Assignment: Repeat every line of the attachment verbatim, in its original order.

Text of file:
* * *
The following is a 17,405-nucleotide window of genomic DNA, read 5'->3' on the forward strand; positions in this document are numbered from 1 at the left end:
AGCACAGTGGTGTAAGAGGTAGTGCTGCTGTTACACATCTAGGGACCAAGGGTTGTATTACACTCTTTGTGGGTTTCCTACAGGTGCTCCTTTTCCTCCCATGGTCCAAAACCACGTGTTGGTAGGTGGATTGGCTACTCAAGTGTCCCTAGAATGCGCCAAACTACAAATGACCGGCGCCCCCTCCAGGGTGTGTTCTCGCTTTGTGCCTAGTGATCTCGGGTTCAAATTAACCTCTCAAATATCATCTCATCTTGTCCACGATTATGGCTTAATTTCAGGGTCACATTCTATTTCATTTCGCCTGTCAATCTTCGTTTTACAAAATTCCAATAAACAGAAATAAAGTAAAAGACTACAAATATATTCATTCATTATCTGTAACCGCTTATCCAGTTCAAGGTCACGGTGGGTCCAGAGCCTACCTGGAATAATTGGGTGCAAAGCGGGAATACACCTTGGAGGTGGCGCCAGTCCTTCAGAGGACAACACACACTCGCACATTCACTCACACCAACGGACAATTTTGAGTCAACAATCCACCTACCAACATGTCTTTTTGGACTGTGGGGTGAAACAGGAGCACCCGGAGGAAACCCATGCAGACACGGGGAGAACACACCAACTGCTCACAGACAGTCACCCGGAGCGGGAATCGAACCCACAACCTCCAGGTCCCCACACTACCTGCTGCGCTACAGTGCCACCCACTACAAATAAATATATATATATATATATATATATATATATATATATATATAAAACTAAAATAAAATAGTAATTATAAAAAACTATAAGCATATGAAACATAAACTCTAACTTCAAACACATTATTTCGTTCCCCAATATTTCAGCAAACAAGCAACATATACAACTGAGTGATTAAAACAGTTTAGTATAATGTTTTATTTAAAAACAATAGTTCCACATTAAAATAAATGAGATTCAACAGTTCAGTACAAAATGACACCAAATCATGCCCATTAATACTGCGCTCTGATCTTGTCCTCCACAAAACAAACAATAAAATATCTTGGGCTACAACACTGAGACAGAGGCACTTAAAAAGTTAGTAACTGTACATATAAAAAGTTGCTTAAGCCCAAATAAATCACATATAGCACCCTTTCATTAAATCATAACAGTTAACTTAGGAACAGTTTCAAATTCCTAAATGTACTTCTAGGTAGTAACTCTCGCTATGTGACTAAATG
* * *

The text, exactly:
The following is a 17,405-nucleotide window of genomic DNA, read 5'->3' on the forward strand; positions in this document are numbered from 1 at the left end:
AGCACAGTGGTGTAAGAGGTAGTGCTGCTGTTACACATCTAGGGACCAAGGGTTGTATTACACTCTTTGTGGGTTTCCTACAGGTGCTCCTTTTCCTCCCATGGTCCAAAACCACGTGTTGGTAGGTGGATTGGCTACTCAAGTGTCCCTAGAATGCGCCAAACTACAAATGACCGGCGCCCCCTCCAGGGTGTGTTCTCGCTTTGTGCCTAGTGATCTCGGGTTCAAATTAACCTCTCAAATATCATCTCATCTTGTCCACGATTATGGCTTAATTTCAGGGTCACATTCTATTTCATTTCGCCTGTCAATCTTCGTTTTACAAAATTCCAATAAACAGAAATAAAGTAAAAGACTACAAATATATTCATTCATTATCTGTAACCGCTTATCCAGTTCAAGGTCACGGTGGGTCCAGAGCCTACCTGGAATAATTGGGTGCAAAGCGGGAATACACCTTGGAGGTGGCGCCAGTCCTTCAGAGGACAACACACACTCGCACATTCACTCACACCAACGGACAATTTTGAGTCAACAATCCACCTACCAACATGTCTTTTTGGACTGTGGGGTGAAACAGGAGCACCCGGAGGAAACCCATGCAGACACGGGGAGAACACACCAACTGCTCACAGACAGTCACCCGGAGCGGGAATCGAACCCACAACCTCCAGGTCCCCACACTACCTGCTGCGCTACAGTGCCACCCACTACAAATAAATATATATATATATATATATATATATATATATATATATATAAAACTAAAATAAAATAGTAATTATAAAAAACTATAAGCATATGAAACATAAACTCTAACTTCAAACACATTATTTCGTTCCCCAATATTTCAGCAAACAAGCAACATATACAACTGAGTGATTAAAACAGTTTAGTATAATGTTTTATTTAAAAACAATAGTTCCACATTAAAATAAATGAGATTCAACAGTTCAGTACAAAATGACACCAAATCATGCCCATTAATACTGCGCTCTGATCTTGTCCTCCACAAAACAAACAATAAAATATCTTGGGCTACAACACTGAGACAGAGGCACTTAAAAAGTTAGTAACTGTACATATAAAAAGTTGCTTAAGCCCAAATAAATCACATATAGCACCCTTTCATTAAATCATAACAGTTAACTTAGGAACAGTTTCAAATTCCTAAATGTACTTCTAGGTAGTAACTCTCGCTATGTGACTAAATG